"We simply attempt to be fearful when others are greedy and to be greedy only when others are fearful." -- Warren Buffett

Of all the Oracle of Omaha's orations, this one holds a special place in Foolish investors' hearts. When looking to bag a bargain, a panicked sell-off by jittery investors offers you a great chance to snap up stocks on the cheap.

In the short term, professional traders' pessimism can become a self-fulfilling prophecy. Desperate institutions lower their asking prices to get rid of a stock, prompting buyers' bid prices to fall in tandem, creating the very price decline that both sides feared in the first place -- until the selling stops.

Until it does, savvy investors can "get greedy," snapping up bargains from these fearful sellers. (Assuming they really are bargains.) In today's column, we'll see which stocks Wall Street's motivated sellers are most frantic to unload. Once we've compiled this shopping list of potential picks, we'll check them against the collective intelligence of Motley Fool CAPS.

Today's contenders include:

 

Recent Price

CAPS Rating (5 max):

Brink's (NYSE:BCO)

$21.06

****

USG  (NYSE:USG)

$9.12

****

Las Vegas Sands  (NYSE:LVS)

$6.11

**

Ann Taylor Stores (NYSE:ANN)

$6.37

*

General Motors  (NYSE:GM)

$3.01

*

Companies are selected from the "Institutional Ownership Down Last Month" list published on MSN Money on the Saturday following close of trading last week. Recent price provided by Yahoo! Finance. CAPS ratings from Motley Fool CAPS.

Wall Street fears to own these stocks, and to be quite honest, we're none too keen on them either -- for the most part. But two of these companies still enjoy the support of the CAPS community even as the country endures twin housing and banking crises: Gypsum giant USG, which has been devastated by the former crisis, and Brink's -- best known for its bank armored car division -- which I can only imagine has been tarred by the banking crisis.

The bull case for Brink's
Brink's, as you may be aware, has been busy evolving of late. Earlier this month, it spun off its Brink's Home Security (NYSE:CFL) division as a separate entity. Last week, it unloaded "certain coal assets" on Massey Energy (NYSE:MEE) in exchange for nearly $15 million in cash and assumed liabilities. On Brink's CAPS page, investors have been discussing this restructuring for more than a year:

  • OracleofNormal predicted as early as April of last year that: "pressure to spinoff business will lead to increased valuation for both."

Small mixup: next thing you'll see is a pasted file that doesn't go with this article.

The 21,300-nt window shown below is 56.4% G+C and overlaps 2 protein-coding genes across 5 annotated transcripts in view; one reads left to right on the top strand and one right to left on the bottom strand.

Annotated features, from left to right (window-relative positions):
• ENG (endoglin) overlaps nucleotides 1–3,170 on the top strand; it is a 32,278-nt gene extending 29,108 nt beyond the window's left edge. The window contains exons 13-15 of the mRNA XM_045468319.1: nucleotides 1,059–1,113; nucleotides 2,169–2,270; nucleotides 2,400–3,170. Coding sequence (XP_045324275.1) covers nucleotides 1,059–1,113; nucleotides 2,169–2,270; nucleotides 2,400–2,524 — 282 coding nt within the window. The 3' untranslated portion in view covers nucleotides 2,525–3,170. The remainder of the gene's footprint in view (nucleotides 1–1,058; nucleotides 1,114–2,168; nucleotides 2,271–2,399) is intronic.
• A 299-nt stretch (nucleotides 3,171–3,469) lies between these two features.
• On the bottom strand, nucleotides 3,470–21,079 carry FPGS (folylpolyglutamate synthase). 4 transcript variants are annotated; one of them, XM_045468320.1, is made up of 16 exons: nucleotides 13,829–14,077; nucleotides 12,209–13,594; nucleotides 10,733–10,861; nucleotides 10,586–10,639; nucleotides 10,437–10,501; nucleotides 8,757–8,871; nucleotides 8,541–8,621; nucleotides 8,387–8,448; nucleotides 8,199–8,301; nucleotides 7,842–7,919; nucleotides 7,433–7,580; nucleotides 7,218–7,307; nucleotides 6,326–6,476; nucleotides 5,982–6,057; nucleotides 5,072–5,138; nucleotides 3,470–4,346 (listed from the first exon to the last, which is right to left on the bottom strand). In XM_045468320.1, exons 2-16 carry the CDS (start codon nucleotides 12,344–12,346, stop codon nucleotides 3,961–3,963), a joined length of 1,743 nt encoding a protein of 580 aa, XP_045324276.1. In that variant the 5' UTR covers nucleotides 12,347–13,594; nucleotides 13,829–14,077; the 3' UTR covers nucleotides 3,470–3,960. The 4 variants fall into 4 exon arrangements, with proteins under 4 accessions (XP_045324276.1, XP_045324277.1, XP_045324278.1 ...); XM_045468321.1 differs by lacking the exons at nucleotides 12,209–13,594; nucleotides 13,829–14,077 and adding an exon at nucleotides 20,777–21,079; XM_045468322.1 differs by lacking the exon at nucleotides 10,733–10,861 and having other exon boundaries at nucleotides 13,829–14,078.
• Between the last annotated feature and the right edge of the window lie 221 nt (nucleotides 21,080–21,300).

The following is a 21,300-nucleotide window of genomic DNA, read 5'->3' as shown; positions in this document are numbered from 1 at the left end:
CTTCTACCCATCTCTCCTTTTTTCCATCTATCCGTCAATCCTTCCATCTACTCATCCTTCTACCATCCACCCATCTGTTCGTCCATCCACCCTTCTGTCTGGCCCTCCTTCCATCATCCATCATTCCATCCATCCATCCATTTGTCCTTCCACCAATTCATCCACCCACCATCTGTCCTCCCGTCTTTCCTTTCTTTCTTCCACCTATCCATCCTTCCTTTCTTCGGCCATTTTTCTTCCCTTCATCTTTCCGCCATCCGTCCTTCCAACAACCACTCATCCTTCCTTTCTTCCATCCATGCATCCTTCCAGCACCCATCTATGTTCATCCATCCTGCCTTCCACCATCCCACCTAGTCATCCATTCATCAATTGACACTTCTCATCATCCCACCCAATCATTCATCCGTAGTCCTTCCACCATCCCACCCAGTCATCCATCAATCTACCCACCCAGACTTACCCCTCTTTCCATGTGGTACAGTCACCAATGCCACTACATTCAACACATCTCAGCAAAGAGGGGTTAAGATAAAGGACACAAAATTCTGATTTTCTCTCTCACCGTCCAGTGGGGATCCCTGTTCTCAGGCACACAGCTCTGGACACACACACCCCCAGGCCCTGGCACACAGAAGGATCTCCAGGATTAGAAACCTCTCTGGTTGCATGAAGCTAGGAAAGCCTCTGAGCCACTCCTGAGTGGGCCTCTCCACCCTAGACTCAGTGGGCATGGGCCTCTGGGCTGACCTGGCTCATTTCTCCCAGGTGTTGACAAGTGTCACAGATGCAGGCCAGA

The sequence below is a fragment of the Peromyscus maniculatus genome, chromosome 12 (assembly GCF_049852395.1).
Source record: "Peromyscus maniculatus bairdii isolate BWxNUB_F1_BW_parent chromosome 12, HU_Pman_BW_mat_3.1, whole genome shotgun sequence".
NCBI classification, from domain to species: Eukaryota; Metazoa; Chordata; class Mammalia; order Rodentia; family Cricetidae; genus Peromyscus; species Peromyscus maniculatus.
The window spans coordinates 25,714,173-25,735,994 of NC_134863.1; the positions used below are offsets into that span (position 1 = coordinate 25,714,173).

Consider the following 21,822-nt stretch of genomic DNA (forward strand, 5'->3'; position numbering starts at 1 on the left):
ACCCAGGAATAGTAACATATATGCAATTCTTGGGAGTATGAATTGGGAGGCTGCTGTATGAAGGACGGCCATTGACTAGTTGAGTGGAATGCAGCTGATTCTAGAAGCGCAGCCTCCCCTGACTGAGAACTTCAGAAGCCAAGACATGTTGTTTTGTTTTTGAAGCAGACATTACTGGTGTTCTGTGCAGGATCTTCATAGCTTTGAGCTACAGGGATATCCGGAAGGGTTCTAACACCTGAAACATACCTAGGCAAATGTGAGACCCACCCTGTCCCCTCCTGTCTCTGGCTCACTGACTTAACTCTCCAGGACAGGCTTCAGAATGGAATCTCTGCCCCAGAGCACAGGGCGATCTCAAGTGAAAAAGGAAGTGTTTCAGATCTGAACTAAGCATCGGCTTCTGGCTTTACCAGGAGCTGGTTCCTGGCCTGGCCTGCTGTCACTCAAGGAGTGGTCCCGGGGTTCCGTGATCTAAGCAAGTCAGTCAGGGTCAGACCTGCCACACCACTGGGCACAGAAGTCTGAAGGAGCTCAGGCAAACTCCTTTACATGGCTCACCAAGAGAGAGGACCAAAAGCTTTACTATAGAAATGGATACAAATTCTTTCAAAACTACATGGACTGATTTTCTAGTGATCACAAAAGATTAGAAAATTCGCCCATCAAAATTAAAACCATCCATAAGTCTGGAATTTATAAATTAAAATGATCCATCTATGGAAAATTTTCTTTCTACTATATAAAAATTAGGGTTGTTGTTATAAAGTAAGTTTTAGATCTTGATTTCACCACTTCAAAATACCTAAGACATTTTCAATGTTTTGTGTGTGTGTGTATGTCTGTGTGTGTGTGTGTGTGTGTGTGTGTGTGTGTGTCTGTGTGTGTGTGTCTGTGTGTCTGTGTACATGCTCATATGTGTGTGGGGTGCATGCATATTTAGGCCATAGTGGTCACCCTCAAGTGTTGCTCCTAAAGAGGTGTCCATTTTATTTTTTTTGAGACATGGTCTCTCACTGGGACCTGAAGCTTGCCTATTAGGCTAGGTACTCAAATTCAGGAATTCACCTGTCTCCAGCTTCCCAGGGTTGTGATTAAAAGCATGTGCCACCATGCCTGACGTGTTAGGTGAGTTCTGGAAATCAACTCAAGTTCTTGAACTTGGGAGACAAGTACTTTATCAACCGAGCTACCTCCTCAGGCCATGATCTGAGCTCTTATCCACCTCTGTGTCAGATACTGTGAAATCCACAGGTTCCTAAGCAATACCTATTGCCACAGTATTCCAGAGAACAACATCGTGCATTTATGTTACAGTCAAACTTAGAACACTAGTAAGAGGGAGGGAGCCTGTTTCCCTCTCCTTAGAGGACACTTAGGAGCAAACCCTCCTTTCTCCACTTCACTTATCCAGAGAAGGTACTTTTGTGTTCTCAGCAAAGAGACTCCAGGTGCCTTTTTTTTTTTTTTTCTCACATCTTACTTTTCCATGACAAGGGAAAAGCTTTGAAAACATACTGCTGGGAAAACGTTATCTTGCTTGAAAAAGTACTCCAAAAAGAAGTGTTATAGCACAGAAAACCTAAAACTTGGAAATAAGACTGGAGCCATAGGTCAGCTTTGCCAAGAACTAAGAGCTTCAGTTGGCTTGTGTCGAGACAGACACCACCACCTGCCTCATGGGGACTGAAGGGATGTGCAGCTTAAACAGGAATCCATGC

• So why do investors like Brink's in the first place? nyOracle observes that "Brink's has an excellent cash flow relative to current share price without the spin-off. Potential for shareholder gain either way."
  • Now that the spinoffs are established fact and not mere conjecture, how does this affect what remains of Brink's? aj350 commented in March of this year: "company is a cash flow machine, spin-off of more capital intensive BHS will bode well for the remaining Brink's which has seen faster revenue/operating income growth with less capex." aj350 then runs out on a limb and predicts that post-spinoff, we will see Brink's properly trading for "uptowards 15-20x [free cash flow] given international growth prospects/demand, while I expect BHS to trade at around 10-15x FCF."

How free cash flow production breaks down between BHS and Brink's remains unclear, but Brink's did do us the favor of breaking out its balance sheets and income statements between its two post-spinoff parts. Thus we know that, year to date, the core business has generated about $2.4 billion in revenues and earned about $96 million in profit thereon.

Projecting these numbers out through the end of the fiscal year, it seems Brink's is selling for about 7.5 times annual earnings. That looks pretty good relative to the 8% long-term profits growth that analysts have been expecting out of Brink's. And if aj350 is right and the core business experiences "faster revenue/operating income growth" than it did pre-spinoff, it would make the post-spinoff business not only leaner and easier to understand for investors, but also a better bargain than ever before.

Time to chime in
Personally, I think aj350's analysis is right on the mark. Given the state of the housing market these days, I don't see a whole lot to feel "secure" about in the field of "home security." Seems to me that Brink's should indeed grow faster without the HS division than with. But what do you say, Fool? Tell us now.

Personally, I like both Brink's and USG. And if you want to know why USG is a buy, a mouse click and a free trial to Motley Fool Inside Value will tell you all you need to know about the stock.

Fool contributor Rich Smith does not own shares of any company named above. You can find him on CAPS, publicly pontificating under the handle TMFDitty, where he's currently ranked No. 1,669 out of more than 120,000 members.

USG is an Inside Value pick. Try any of our Foolish newsletters today, free for 30 days. The Fool has a disclosure policy.